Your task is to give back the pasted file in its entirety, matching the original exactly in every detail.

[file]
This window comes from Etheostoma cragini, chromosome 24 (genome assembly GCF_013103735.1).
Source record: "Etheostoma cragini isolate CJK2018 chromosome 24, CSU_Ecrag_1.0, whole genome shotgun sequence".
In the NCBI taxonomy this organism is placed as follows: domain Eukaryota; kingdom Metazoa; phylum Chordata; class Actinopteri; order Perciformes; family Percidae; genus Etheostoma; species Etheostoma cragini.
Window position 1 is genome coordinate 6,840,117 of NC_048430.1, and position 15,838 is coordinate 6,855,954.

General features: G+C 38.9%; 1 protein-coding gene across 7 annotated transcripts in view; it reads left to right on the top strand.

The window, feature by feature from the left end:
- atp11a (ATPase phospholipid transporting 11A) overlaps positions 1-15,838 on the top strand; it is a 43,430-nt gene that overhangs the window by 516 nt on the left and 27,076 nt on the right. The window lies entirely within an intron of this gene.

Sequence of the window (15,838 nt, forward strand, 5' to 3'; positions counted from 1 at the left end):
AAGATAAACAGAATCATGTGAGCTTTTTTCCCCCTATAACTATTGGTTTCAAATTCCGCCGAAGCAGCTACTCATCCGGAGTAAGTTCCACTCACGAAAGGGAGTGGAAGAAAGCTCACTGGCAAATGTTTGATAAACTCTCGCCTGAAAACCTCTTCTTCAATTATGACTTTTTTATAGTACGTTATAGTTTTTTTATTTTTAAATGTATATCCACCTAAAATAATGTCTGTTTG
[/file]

This window comes from Etheostoma cragini, chromosome 24 (genome assembly GCF_013103735.1).
Source record: "Etheostoma cragini isolate CJK2018 chromosome 24, CSU_Ecrag_1.0, whole genome shotgun sequence".
In the NCBI taxonomy this organism is placed as follows: domain Eukaryota; kingdom Metazoa; phylum Chordata; class Actinopteri; order Perciformes; family Percidae; genus Etheostoma; species Etheostoma cragini.
Window position 1 is genome coordinate 6,840,117 of NC_048430.1, and position 15,838 is coordinate 6,855,954.

General features: G+C 38.9%; 1 protein-coding gene across 7 annotated transcripts in view; it reads left to right on the top strand.

The window, feature by feature from the left end:
- atp11a (ATPase phospholipid transporting 11A) overlaps positions 1-15,838 on the top strand; it is a 43,430-nt gene that overhangs the window by 516 nt on the left and 27,076 nt on the right. The window lies entirely within an intron of this gene.

Sequence of the window (15,838 nt, forward strand, 5' to 3'; positions counted from 1 at the left end):
AAGATAAACAGAATCATGTGAGCTTTTTTCCCCCTATAACTATTGGTTTCAAATTCCGCCGAAGCAGCTACTCATCCGGAGTAAGTTCCACTCACGAAAGGGAGTGGAAGAAAGCTCACTGGCAAATGTTTGATAAACTCTCGCCTGAAAACCTCTTCTTCAATTATGACTTTTTTATAGTACGTTATAGTTTTTTTATTTTTAAATGTATATCCACCTAAAATAATGTCTGTTTG